Since COVID-19 hit these shores last year, the government has implemented temporary measures to protect commercial tenants from having their leases forfeited or being forced into insolvency where they have been unable to pay rent as result of the pandemic on...
Planning Permission can be applied for by any party to develop land. Once granted, the planning permission vests in the land itself pursuant to S.57 Town and Country Planning Act 1990. There are no statutory or other intellectual property rights in the planning permission itself; anyone may avail themselves of it so long as they satisfy its conditions.
Copyright however is a property right in an artistic work as defined in the Copyright.
Designs and Patents Act 1988. Artistic works include technical drawings/diagrams, architecture, maps, logos, photography, paintings, etc. The owner of the copyright has the exclusive right to deal with the artistic work and the court may award damages to the owner in an action for infringement.
In an age where it is very easy to download planning documents from the Planning Portal online, we should all be mindful of breaching copyright.
For our developer clients, it is really important when dealing with sites that have the benefit of an existing planning permission obtained prior to acquiring the land. Copyright could be breached when:-
- Producing marketing materials for development sites
- Submitting minor material amendment applications for sites
- Using existing drawings for tendering and estimating purposes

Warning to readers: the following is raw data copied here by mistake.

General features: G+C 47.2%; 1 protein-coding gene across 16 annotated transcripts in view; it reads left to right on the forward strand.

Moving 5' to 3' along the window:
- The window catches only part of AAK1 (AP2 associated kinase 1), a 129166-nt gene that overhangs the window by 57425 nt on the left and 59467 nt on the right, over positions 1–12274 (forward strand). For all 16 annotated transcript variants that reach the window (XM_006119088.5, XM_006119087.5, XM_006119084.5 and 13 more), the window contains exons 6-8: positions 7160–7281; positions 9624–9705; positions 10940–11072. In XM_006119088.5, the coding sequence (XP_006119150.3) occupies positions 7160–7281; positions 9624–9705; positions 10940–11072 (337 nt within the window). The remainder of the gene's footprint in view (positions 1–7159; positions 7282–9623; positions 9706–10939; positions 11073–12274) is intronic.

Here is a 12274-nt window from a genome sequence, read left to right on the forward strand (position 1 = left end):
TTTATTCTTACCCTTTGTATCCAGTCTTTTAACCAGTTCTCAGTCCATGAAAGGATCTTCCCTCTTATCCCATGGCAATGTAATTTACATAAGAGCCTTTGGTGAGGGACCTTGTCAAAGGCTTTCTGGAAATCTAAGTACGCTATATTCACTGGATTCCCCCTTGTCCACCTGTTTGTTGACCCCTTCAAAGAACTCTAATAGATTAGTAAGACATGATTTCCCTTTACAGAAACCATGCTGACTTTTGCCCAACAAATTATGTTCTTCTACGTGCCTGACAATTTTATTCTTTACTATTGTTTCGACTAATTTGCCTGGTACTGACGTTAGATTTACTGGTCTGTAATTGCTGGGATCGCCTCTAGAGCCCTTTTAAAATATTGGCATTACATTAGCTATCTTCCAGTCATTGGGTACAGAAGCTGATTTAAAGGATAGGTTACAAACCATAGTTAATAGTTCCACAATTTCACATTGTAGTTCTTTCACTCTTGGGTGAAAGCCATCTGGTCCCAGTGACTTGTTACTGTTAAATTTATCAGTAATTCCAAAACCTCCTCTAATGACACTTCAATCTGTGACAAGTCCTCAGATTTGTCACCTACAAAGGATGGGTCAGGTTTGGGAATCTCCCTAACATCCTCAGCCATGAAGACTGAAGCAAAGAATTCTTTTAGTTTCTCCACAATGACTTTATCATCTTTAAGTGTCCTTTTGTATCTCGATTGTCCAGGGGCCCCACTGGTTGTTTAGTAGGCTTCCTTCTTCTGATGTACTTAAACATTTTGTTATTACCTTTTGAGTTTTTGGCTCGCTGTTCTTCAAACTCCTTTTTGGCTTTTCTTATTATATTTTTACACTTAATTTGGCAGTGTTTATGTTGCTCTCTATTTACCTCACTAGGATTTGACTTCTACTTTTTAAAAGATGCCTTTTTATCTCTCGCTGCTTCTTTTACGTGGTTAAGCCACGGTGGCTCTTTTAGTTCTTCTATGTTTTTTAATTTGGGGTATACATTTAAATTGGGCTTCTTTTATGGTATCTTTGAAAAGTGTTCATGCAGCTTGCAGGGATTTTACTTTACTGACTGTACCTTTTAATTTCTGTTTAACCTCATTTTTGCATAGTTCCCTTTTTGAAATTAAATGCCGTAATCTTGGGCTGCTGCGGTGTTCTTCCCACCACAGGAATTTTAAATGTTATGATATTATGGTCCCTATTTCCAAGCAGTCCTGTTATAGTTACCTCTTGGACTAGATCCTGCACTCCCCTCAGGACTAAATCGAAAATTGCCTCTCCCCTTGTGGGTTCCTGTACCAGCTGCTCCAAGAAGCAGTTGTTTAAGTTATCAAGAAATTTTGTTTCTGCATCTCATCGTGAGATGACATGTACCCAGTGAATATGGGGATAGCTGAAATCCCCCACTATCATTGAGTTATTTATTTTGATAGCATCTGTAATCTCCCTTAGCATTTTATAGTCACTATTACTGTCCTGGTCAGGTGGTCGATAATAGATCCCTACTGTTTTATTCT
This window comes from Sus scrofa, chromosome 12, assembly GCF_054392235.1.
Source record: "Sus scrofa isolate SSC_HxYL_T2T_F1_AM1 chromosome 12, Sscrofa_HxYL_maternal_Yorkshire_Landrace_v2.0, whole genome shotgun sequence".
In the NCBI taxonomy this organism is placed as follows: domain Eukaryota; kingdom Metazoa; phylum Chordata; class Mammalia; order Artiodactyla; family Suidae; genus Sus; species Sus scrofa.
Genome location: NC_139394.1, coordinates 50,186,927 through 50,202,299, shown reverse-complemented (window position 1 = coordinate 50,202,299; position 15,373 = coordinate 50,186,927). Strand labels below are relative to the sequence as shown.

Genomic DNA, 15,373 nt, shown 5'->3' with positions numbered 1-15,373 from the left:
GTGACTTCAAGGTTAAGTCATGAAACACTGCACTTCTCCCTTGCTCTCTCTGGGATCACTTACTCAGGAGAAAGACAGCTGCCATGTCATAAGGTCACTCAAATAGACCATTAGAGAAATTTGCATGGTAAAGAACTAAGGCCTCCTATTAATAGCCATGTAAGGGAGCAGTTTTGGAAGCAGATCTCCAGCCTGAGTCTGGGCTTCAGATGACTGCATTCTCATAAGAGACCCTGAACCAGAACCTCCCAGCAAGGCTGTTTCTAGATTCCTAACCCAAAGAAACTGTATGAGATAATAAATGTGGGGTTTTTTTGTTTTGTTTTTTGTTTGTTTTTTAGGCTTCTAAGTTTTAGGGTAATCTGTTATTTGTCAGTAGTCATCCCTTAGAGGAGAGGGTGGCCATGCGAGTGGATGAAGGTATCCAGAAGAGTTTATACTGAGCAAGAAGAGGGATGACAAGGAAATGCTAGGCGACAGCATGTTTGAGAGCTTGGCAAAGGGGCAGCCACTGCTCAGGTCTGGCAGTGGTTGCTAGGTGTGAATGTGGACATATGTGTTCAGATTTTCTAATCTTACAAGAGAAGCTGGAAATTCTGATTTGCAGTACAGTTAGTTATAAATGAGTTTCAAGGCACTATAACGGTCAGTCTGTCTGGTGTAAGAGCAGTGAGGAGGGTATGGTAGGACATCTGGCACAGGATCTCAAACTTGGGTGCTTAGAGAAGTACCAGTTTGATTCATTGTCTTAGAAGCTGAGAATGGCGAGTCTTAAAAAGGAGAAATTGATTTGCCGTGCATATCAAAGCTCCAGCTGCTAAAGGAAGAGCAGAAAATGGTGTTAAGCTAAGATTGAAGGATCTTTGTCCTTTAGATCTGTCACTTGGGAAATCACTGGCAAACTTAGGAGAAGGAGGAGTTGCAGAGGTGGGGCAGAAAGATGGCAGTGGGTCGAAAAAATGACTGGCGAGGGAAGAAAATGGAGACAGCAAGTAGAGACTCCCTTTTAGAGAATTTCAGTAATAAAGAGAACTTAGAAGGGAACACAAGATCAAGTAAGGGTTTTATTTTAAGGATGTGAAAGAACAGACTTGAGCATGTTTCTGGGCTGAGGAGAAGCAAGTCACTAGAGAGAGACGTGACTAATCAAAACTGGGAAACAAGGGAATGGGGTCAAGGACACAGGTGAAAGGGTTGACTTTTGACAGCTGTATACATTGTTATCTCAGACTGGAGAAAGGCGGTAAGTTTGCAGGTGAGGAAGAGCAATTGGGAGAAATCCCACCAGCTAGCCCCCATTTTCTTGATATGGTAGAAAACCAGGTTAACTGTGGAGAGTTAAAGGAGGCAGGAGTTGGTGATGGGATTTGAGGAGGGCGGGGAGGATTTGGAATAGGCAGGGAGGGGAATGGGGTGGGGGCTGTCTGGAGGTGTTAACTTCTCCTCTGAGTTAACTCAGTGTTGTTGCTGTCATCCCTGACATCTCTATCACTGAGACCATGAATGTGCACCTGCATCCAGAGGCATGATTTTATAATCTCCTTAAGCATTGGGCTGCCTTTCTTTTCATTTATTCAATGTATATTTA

- Making AutoCAD versions of the design drawings
- Constructing a building in accordance with the design drawings
- Producing “as-built” drawings of projects
The recent High Court Case of Signature Realty Ltd v Fortis Developments Ltd and another  EWHC 3583 (Ch), 17 February 2017 highlighted an infringement in copyright in an architect’s drawing using the ‘as-built’ drawings which had been produced.
In this case, the claimant property developer who obtained the planning permission was not the developer who built the building. The case concerned an assignment of copyright to the claimant in order to institute proceedings against a developer. This included the right to sue for back damages where a planning permission had been enhanced.
The case demonstrates the tricky line between benefiting from a planning permission attached to land and infringing copyright in the drawings that form the basis for that permission.
The court found that Fortis had infringed the copyright which vested in Signature but refused to grant an injunction. Instead damages were to be awarded in the absence of any agreement between the parties.
What action can you take to avoid this happening to you?
Usually a licence to the original party who paid for the drawings to be prepared is set out in the client care letter from the architect to the original client. When purchasing land with the benefit of planning permission, you should ask to see a copy of this letter of engagement.
If you are purchasing land directly from a party who obtained planning permission, the Court of Appeal has held that there is an implied licence to the client who engaged the architect. This licence is to use the drawings for all purposes connected with the erection on the site of the development to which the plans relate, and that the client can transfer that licence to a purchaser of the site. (Blair v Osborne Tomkins  2 QB 78)
When purchasing land with the benefit of planning permission obtained by a third party you should:-
- Obtain an assignment of the copyright or obtain a copyright licence to use and or re-produce the work from the architect
- Not copy any “substantial part” of any work without an assignment of copyright or licence to use
- Not ignore any notice advising that you are breaching copyright and seek advice in these circumstances